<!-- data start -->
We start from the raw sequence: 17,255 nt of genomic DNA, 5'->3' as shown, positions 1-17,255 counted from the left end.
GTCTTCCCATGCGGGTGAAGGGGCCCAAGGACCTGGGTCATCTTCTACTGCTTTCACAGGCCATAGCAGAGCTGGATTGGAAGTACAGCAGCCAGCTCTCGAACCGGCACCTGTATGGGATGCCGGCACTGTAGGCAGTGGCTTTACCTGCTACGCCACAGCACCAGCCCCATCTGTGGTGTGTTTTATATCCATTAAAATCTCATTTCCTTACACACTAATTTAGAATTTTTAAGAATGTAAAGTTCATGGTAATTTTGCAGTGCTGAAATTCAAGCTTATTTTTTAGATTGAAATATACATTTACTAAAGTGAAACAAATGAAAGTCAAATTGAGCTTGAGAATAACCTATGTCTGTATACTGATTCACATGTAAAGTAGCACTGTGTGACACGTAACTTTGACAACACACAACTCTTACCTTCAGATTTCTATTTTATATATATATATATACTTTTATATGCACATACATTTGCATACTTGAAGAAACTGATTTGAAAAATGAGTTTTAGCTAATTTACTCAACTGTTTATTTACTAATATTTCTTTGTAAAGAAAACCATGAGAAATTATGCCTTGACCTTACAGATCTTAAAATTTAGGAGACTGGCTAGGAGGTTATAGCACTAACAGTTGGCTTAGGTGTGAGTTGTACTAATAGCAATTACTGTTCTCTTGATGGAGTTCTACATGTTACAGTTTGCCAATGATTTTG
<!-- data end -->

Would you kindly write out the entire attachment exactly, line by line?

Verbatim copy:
We start from the raw sequence: 17,255 nt of genomic DNA, 5'->3' as shown, positions 1-17,255 counted from the left end.
GTCTTCCCATGCGGGTGAAGGGGCCCAAGGACCTGGGTCATCTTCTACTGCTTTCACAGGCCATAGCAGAGCTGGATTGGAAGTACAGCAGCCAGCTCTCGAACCGGCACCTGTATGGGATGCCGGCACTGTAGGCAGTGGCTTTACCTGCTACGCCACAGCACCAGCCCCATCTGTGGTGTGTTTTATATCCATTAAAATCTCATTTCCTTACACACTAATTTAGAATTTTTAAGAATGTAAAGTTCATGGTAATTTTGCAGTGCTGAAATTCAAGCTTATTTTTTAGATTGAAATATACATTTACTAAAGTGAAACAAATGAAAGTCAAATTGAGCTTGAGAATAACCTATGTCTGTATACTGATTCACATGTAAAGTAGCACTGTGTGACACGTAACTTTGACAACACACAACTCTTACCTTCAGATTTCTATTTTATATATATATATATACTTTTATATGCACATACATTTGCATACTTGAAGAAACTGATTTGAAAAATGAGTTTTAGCTAATTTACTCAACTGTTTATTTACTAATATTTCTTTGTAAAGAAAACCATGAGAAATTATGCCTTGACCTTACAGATCTTAAAATTTAGGAGACTGGCTAGGAGGTTATAGCACTAACAGTTGGCTTAGGTGTGAGTTGTACTAATAGCAATTACTGTTCTCTTGATGGAGTTCTACATGTTACAGTTTGCCAATGATTTTG